It's hard to believe that in the early 1800's, roughly 40 percent of the birds in North America were passenger pigeons.  Yet, a century later, the species was hunted to extinction.  The last one died in captivity in 1914.

Naturalist Joel Greenberg has written about this cautionary tale.  He will give the Illinois State Museum's Science Series lecture Wednesday in Springfield. His book is titled "A Feathered River Across The Sky: The Passenger Pigeon's Flight To Extinction."

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Regional
4:14 pm
Mon April 7, 2014

Sangamon County Auditor Announces Mayoral Bid

Palazzolo at Lincoln Park during his official announcement seeking office of Springfield mayor.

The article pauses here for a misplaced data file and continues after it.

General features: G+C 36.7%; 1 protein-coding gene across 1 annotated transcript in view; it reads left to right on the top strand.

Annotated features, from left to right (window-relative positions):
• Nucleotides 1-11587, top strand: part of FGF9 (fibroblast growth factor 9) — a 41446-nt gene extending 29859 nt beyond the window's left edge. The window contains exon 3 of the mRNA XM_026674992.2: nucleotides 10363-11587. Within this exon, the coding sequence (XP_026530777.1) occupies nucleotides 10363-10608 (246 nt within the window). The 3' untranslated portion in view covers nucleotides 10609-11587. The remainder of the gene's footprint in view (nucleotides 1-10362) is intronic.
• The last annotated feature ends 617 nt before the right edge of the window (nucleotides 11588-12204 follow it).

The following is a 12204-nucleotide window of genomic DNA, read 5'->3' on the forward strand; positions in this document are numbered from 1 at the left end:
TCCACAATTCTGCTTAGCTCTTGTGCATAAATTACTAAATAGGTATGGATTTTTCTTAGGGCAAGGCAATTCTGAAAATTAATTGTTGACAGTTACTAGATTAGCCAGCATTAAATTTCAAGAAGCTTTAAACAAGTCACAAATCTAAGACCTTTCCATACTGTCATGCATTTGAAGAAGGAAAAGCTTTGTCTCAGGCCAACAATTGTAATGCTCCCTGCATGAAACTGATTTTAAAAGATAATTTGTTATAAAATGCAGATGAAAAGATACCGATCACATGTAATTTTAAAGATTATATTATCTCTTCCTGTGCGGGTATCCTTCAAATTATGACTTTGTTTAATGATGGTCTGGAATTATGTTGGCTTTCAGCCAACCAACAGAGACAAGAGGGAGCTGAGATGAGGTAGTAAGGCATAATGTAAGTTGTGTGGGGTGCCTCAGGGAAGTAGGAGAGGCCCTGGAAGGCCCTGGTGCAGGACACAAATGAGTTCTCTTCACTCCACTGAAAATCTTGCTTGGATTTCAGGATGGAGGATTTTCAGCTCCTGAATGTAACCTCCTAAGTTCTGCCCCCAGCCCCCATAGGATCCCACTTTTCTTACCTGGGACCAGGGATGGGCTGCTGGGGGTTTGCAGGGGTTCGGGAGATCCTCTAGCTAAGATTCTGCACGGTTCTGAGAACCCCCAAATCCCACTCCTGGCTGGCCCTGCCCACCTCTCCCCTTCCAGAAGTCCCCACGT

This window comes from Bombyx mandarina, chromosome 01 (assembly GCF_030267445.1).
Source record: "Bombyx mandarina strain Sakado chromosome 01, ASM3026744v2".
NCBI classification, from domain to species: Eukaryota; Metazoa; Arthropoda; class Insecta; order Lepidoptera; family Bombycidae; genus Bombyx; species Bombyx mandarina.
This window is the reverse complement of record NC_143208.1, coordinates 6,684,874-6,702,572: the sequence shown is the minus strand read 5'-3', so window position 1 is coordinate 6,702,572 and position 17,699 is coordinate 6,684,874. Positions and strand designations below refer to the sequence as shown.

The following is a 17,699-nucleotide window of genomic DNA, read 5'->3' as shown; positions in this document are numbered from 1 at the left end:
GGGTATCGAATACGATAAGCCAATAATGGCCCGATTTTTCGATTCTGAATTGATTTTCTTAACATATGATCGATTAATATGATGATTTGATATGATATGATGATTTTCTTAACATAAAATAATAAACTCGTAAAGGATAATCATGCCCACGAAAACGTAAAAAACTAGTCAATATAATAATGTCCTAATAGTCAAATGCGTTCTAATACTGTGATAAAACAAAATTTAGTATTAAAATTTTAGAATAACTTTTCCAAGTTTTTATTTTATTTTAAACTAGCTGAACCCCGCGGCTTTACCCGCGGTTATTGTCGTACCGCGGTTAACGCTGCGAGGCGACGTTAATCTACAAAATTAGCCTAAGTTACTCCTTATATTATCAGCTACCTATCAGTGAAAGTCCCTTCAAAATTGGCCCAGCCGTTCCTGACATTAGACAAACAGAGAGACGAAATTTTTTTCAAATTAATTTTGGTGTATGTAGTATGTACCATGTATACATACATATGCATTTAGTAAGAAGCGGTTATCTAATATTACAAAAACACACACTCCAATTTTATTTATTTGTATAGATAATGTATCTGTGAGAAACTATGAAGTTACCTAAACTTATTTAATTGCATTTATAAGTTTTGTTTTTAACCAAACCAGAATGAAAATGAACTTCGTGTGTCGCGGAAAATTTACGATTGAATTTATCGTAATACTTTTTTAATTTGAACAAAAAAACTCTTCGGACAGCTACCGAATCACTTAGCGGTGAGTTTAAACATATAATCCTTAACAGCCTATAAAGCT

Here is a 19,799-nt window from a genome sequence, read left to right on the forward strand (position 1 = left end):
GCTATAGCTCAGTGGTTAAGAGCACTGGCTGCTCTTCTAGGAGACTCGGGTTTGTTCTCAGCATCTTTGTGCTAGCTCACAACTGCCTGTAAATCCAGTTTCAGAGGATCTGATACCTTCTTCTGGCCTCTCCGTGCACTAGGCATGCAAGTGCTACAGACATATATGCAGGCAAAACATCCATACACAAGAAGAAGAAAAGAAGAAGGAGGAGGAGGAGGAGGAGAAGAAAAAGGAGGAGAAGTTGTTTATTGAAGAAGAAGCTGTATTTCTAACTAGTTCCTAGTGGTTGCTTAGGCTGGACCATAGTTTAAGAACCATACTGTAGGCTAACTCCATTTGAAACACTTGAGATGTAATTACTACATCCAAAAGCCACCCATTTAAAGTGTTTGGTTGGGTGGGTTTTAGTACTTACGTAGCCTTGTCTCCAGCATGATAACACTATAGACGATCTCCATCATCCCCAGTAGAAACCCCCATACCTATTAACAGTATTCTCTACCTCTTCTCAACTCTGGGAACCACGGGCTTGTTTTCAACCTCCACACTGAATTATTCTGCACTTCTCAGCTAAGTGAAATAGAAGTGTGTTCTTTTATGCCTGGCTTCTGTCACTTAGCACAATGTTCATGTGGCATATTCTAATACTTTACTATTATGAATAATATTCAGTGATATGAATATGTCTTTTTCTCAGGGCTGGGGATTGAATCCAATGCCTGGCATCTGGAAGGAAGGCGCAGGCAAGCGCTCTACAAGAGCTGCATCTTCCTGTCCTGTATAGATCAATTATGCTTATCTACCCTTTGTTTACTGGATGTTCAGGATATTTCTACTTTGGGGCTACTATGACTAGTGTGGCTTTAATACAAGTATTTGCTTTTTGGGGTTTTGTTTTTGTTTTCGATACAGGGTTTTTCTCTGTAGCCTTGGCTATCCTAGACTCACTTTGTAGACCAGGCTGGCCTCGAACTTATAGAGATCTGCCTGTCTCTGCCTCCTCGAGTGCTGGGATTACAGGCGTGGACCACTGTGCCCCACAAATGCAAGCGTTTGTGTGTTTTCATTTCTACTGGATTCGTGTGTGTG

Credit WUIS/Lee Strubinger

The Sangamon County Auditor says his experience at the county level makes him most qualified to be the city's top executive.

Spring rain held off at Lincoln Park as Paul Palazzolo officially announced his intent to run for mayor of Springfield next year.

Palazzolo served as Sangamon County Auditor since 2002 and says he has a track record of transparency.
Four years ago he said he was running for mayor, but dropped out after failing to get the backing of the county's GOP organization.  The mayor's office is officially non-partisan.    

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State Government
8:41 am
Mon April 7, 2014

Is Cap And Trade A Financial And Environmental Solution For Illinois?

Prof. Don Fullerton
Credit University of Illinois

An Illinois professor says state government could improve it's financial predicament and lower greenhouse gas emissions at the same time.